However, in January, I began shedding 35 years of Christmas accumulation. We sold our 10' tree, lights, and about 15 boxes of ornaments during our move. By fall, our Christmas "stuff" had been reduced to the 2 little trees and one box of keepsakes (still packed up).

Smile worthy: Christmas decor includes a
stuffed squirrel that sits on the pulpit
I thank God for His gift of energy and the pleasure in "doing Christmas" one last time. He knew then of the changes coming - that we'd never celebrate in that home again. This year, T and M are letting the family use the space for family Christmas but it's up to them to decorate (or not - they just had a baby a month ago). We'll meet in their home not ours.
This Sunday morning, we're out of the Oberhofen house by 8:15am to get things set up for the service. Leanne sings through her songs; the worship team reviews their music.

Leanne Russell, a true soprano with a big heart
The tables are set and the room fills with regular attendees and guests. Leanne's a wonderful soprano and very confident, easy to play for. It is relaxing, energizing, and fun for me to play for a service again. The audience response is positive.

The morning worship service at Kristliches Zentrum Thalgut
W preaches before taking questions at the end as usual -- this time in German. Students and adults come up to ask theology questions after it's over. We talk to a lot of people before we're out the door.

Hot stone feast
We have our last big lunch at a hot stone restaurant. The family works as butchers. Oh my! W's steak is amazing, my veal is tender and tasty. The decor is Swiss and the service friendly. They bring huge bibs so the cooking doesn't splatter our clothes.

D enjoys a "fitness classic" of steak and salads
The world-famous cookie factory, Kambly of Trubschachen, lies in the Emmental (famous for Emmentaler cheese). We've skipped dessert at the restaurant. Nothing prepares us for aisles of cookies. Nearly every type has a plate of samples: we cruise along, tasting as we go like the dozens of other customers. In the end we buy a few favorites.

Marzipan figurines
Some long tables are set up for clients learning to make marzipan figures from the store's experts. Children and parents lean over their colored dough. Little birds, bears, and elves emerge.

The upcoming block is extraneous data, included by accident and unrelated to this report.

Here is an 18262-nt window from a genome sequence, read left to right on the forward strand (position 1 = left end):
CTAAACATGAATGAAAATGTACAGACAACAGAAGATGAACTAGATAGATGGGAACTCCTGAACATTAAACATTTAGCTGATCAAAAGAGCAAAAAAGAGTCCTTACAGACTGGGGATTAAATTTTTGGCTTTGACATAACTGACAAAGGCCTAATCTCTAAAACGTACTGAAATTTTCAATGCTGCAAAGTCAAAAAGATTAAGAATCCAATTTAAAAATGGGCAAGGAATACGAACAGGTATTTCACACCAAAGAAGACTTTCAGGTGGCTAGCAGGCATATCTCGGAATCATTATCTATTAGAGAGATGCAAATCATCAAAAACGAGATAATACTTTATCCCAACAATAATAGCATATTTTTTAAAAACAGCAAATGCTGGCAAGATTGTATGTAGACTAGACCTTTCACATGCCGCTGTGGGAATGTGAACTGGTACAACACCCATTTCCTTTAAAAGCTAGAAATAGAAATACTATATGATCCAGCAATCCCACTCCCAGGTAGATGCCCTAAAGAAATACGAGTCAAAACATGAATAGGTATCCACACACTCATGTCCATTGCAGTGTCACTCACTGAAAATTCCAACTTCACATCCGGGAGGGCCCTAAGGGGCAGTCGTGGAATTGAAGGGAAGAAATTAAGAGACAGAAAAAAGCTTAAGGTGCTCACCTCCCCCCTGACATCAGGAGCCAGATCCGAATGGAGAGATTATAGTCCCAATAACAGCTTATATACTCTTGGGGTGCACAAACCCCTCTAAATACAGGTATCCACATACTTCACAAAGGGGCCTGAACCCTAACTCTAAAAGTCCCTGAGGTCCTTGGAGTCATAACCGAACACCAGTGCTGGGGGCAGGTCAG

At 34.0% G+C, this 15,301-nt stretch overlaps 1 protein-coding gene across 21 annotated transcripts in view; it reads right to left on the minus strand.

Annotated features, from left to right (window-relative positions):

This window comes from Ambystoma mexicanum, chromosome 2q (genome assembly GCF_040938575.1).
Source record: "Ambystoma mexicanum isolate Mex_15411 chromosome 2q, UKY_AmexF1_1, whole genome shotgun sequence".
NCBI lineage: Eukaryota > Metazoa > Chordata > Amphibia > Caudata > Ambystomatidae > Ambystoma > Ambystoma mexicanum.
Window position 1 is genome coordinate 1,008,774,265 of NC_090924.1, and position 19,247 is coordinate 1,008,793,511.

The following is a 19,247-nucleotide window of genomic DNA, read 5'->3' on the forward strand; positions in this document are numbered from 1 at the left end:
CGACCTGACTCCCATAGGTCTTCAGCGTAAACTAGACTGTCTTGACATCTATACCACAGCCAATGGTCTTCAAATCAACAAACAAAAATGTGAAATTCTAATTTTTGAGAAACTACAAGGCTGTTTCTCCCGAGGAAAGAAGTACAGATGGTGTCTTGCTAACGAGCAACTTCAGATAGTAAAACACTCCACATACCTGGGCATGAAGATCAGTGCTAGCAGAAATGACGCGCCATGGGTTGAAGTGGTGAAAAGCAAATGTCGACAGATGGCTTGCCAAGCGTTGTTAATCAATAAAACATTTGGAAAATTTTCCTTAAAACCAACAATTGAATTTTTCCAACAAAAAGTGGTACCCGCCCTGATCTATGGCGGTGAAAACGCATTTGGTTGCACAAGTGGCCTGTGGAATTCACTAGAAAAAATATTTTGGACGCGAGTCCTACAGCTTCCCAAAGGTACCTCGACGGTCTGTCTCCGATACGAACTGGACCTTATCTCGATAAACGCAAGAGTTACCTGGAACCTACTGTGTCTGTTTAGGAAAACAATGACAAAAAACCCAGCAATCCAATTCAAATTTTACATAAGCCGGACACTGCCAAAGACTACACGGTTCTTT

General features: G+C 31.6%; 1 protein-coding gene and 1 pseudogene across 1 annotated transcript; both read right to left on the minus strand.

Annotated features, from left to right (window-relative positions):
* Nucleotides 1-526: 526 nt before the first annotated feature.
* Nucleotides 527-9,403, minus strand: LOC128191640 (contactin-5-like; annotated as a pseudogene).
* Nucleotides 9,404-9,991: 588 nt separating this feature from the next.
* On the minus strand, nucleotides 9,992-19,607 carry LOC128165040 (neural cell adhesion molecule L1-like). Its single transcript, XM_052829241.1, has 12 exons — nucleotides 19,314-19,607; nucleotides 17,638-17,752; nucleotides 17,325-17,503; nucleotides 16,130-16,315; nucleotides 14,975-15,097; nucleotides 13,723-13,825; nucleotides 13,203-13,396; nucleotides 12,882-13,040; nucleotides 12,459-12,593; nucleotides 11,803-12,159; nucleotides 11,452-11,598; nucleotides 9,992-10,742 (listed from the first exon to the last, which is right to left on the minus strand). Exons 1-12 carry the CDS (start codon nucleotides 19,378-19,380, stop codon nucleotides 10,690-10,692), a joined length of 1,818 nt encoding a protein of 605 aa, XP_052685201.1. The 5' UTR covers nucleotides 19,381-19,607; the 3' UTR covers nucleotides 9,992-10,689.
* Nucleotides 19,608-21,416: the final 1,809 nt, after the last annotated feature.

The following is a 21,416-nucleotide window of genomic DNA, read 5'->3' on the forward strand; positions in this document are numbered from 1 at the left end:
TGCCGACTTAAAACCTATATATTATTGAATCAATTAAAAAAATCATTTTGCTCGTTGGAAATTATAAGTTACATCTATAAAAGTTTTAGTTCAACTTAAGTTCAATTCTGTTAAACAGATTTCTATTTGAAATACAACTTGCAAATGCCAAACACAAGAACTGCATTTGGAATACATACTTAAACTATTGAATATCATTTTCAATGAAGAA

The sun burns through late afternoon clouds
Swiss regulations restrict the color, size, and shape of homes. Therefore, the landscape unfolds with traditional houses made of wood and plaster, endless variations on a theme.

Traditional Swiss architecture in the Emmental
The wind blows quiet ripples across the Thunersee as we drive home near sunset, renewed in spirit and body.

Read more:
*The law of the Lord is perfect, reviving the soul. Psalm 19:7 ESV

*By wisdom a house is built, and through understanding it is established; through knowledge its rooms are filled with rare and beautiful treasures. The wise prevail through great power,and those who have knowledge muster their strength. Proverbs 24:3-5 NIV

*Now by this we may be sure that we know him, if we obey his commandments. 1 John 2:3 ESV

Moravian Prayer: We are a tired people trying to be faithful, God. Renew us through your acts of grace. Invigorate us when we see your Spirit at work in the world. Restore in us the joy of your salvation through the birth of your Son. Amen.

Saturday, December 21, 2013

31 Days in December #21: A pleasurable pause

The typical breakfast is fresh bread, sausage, and cheese. Today D adds Nussgipfelli and Mandelgipfelli (croissants with nut and marzipan). We'll miss these wonderful morning meals!

There's a McDonalds along the canal
We spend a few hours in Thun, finding gifts for friends. It's a relaxing day as the sun burns off the fog. This sabbath rest provides a change of pace before a busy Sunday and the trip home.

Fog lifts off the meadows

A few steps away at the bakery
After an afternoon pastry, it's time for a walk up the stairs above the house.

Steps lead up the village slopes
Over 160 steps but the old man does it easily.
I love walking the street past the beautiful houses.

The back of the house
How has God refreshed you today?

Read more:
*Six days you shall work, but on the seventh day you shall rest. Exodus 34:21 ESV

*Therefore the Lord himself will give you a sign. Behold, the virgin shall conceive and bear a son, and shall call his name Immanuel. Isaiah 7:14 ESV

*The Sabbath was made for humankind, and not humankind for the Sabbath. Mark 2:27 ESV

Moravian Prayer: Our frantic pace convinces us of our worth, God. Let us hear "your Spirit's pleading" that calls us to worship and spiritual renewal. May we find our rest and our worth in you during this season of preparation and waiting. Amen.

From CS Lewis (Screwtape Letters) "Never forget that when we are dealing with any pleasure in its healthy and normal and satisfying form, we are, in a sense, on the Enemy’s ground. I know we have won many a soul through pleasure. All the same, it is His invention, not ours. He made the pleasures: all our research so far has not enabled us to produce one. All we can do is to encourage the humans to take the pleasures which our Enemy has produced, at times, or in ways, or in degrees, which He has forbidden. Hence we always try to work away from the natural condition of any pleasure to that in which it is least natural, least redolent of its Maker, and least pleasurable. An ever increasing craving for an ever diminishing pleasure is the formula. It is more certain; and it’s better style. To get the man’s soul and give him nothing in return—that is what really gladdens Our Father’s heart. And the troughs are the time for beginning the process."

Friday, December 20, 2013

31 Days in December #20: Rehearsals and fondue chinoise

Can it be 5 days before Christmas? What are you doing today? In this final week before December 25? All organized? Doing a mad dash? Ignoring the season or just hoping you get through it?